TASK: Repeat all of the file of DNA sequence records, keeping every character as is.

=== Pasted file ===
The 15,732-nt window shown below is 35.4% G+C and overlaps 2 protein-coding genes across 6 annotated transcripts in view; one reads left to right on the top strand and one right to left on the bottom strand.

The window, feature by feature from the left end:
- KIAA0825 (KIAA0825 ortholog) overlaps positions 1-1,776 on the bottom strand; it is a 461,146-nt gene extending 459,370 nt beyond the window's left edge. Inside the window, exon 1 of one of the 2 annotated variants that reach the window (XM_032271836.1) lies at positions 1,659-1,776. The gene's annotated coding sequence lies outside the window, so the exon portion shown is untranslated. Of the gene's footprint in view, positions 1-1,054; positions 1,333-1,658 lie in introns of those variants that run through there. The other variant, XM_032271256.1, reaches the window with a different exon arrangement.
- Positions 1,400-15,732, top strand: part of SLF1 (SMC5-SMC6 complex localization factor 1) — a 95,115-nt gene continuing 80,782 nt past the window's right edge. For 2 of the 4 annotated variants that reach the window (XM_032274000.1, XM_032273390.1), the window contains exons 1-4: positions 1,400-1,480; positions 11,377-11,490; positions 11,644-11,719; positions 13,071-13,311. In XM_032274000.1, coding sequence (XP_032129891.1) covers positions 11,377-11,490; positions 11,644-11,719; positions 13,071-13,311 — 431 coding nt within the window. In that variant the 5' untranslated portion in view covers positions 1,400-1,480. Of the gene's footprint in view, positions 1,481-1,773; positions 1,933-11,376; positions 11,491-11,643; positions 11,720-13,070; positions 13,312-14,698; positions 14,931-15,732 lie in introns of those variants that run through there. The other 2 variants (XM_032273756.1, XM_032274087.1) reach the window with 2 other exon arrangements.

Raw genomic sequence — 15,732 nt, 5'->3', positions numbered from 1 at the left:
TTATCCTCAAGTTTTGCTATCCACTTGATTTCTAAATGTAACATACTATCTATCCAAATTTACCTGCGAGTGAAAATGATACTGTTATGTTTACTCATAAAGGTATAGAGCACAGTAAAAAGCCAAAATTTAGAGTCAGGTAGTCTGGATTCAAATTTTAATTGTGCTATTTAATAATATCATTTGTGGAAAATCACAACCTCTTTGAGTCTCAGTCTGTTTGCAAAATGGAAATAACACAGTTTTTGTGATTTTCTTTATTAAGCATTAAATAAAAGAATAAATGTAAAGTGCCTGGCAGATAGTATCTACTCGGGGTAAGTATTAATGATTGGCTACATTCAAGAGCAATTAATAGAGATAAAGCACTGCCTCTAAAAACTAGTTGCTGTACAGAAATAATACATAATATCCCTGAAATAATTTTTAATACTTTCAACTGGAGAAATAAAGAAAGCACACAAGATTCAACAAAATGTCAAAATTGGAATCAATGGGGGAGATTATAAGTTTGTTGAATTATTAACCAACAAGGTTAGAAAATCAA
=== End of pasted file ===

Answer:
The 15,732-nt window shown below is 35.4% G+C and overlaps 2 protein-coding genes across 6 annotated transcripts in view; one reads left to right on the top strand and one right to left on the bottom strand.

The window, feature by feature from the left end:
- KIAA0825 (KIAA0825 ortholog) overlaps positions 1-1,776 on the bottom strand; it is a 461,146-nt gene extending 459,370 nt beyond the window's left edge. Inside the window, exon 1 of one of the 2 annotated variants that reach the window (XM_032271836.1) lies at positions 1,659-1,776. The gene's annotated coding sequence lies outside the window, so the exon portion shown is untranslated. Of the gene's footprint in view, positions 1-1,054; positions 1,333-1,658 lie in introns of those variants that run through there. The other variant, XM_032271256.1, reaches the window with a different exon arrangement.
- Positions 1,400-15,732, top strand: part of SLF1 (SMC5-SMC6 complex localization factor 1) — a 95,115-nt gene continuing 80,782 nt past the window's right edge. For 2 of the 4 annotated variants that reach the window (XM_032274000.1, XM_032273390.1), the window contains exons 1-4: positions 1,400-1,480; positions 11,377-11,490; positions 11,644-11,719; positions 13,071-13,311. In XM_032274000.1, coding sequence (XP_032129891.1) covers positions 11,377-11,490; positions 11,644-11,719; positions 13,071-13,311 — 431 coding nt within the window. In that variant the 5' untranslated portion in view covers positions 1,400-1,480. Of the gene's footprint in view, positions 1,481-1,773; positions 1,933-11,376; positions 11,491-11,643; positions 11,720-13,070; positions 13,312-14,698; positions 14,931-15,732 lie in introns of those variants that run through there. The other 2 variants (XM_032273756.1, XM_032274087.1) reach the window with 2 other exon arrangements.

Raw genomic sequence — 15,732 nt, 5'->3', positions numbered from 1 at the left:
TTATCCTCAAGTTTTGCTATCCACTTGATTTCTAAATGTAACATACTATCTATCCAAATTTACCTGCGAGTGAAAATGATACTGTTATGTTTACTCATAAAGGTATAGAGCACAGTAAAAAGCCAAAATTTAGAGTCAGGTAGTCTGGATTCAAATTTTAATTGTGCTATTTAATAATATCATTTGTGGAAAATCACAACCTCTTTGAGTCTCAGTCTGTTTGCAAAATGGAAATAACACAGTTTTTGTGATTTTCTTTATTAAGCATTAAATAAAAGAATAAATGTAAAGTGCCTGGCAGATAGTATCTACTCGGGGTAAGTATTAATGATTGGCTACATTCAAGAGCAATTAATAGAGATAAAGCACTGCCTCTAAAAACTAGTTGCTGTACAGAAATAATACATAATATCCCTGAAATAATTTTTAATACTTTCAACTGGAGAAATAAAGAAAGCACACAAGATTCAACAAAATGTCAAAATTGGAATCAATGGGGGAGATTATAAGTTTGTTGAATTATTAACCAACAAGGTTAGAAAATCAA